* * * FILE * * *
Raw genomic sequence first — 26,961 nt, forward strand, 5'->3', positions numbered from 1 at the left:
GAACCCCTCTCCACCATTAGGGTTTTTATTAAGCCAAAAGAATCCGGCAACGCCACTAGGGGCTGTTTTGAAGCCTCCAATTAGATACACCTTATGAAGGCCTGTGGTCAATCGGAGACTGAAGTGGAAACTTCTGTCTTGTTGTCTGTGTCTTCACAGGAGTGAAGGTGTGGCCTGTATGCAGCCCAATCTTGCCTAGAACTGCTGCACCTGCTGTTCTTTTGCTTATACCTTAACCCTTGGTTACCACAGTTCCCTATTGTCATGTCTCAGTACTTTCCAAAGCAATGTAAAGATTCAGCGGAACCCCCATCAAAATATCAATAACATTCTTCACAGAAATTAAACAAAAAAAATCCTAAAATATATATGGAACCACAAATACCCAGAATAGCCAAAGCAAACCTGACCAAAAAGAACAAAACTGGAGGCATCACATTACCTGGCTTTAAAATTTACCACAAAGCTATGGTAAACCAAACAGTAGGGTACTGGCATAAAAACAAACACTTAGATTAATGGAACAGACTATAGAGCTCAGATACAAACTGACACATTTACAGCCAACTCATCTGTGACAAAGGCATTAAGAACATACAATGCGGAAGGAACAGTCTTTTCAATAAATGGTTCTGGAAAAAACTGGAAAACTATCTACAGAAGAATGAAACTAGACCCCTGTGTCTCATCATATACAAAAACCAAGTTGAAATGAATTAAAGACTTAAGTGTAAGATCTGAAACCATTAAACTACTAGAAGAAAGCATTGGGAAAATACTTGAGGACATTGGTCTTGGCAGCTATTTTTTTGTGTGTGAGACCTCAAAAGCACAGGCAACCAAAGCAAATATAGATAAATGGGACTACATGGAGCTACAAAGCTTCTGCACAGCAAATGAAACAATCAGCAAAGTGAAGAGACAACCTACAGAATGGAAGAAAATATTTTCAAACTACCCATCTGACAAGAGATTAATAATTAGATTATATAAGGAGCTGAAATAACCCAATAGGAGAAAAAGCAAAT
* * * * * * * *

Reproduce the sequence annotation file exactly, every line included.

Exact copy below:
Raw genomic sequence first — 26,961 nt, forward strand, 5'->3', positions numbered from 1 at the left:
GAACCCCTCTCCACCATTAGGGTTTTTATTAAGCCAAAAGAATCCGGCAACGCCACTAGGGGCTGTTTTGAAGCCTCCAATTAGATACACCTTATGAAGGCCTGTGGTCAATCGGAGACTGAAGTGGAAACTTCTGTCTTGTTGTCTGTGTCTTCACAGGAGTGAAGGTGTGGCCTGTATGCAGCCCAATCTTGCCTAGAACTGCTGCACCTGCTGTTCTTTTGCTTATACCTTAACCCTTGGTTACCACAGTTCCCTATTGTCATGTCTCAGTACTTTCCAAAGCAATGTAAAGATTCAGCGGAACCCCCATCAAAATATCAATAACATTCTTCACAGAAATTAAACAAAAAAAATCCTAAAATATATATGGAACCACAAATACCCAGAATAGCCAAAGCAAACCTGACCAAAAAGAACAAAACTGGAGGCATCACATTACCTGGCTTTAAAATTTACCACAAAGCTATGGTAAACCAAACAGTAGGGTACTGGCATAAAAACAAACACTTAGATTAATGGAACAGACTATAGAGCTCAGATACAAACTGACACATTTACAGCCAACTCATCTGTGACAAAGGCATTAAGAACATACAATGCGGAAGGAACAGTCTTTTCAATAAATGGTTCTGGAAAAAACTGGAAAACTATCTACAGAAGAATGAAACTAGACCCCTGTGTCTCATCATATACAAAAACCAAGTTGAAATGAATTAAAGACTTAAGTGTAAGATCTGAAACCATTAAACTACTAGAAGAAAGCATTGGGAAAATACTTGAGGACATTGGTCTTGGCAGCTATTTTTTTGTGTGTGAGACCTCAAAAGCACAGGCAACCAAAGCAAATATAGATAAATGGGACTACATGGAGCTACAAAGCTTCTGCACAGCAAATGAAACAATCAGCAAAGTGAAGAGACAACCTACAGAATGGAAGAAAATATTTTCAAACTACCCATCTGACAAGAGATTAATAATTAGATTATATAAGGAGCTGAAATAACCCAATAGGAGAAAAAGCAAAT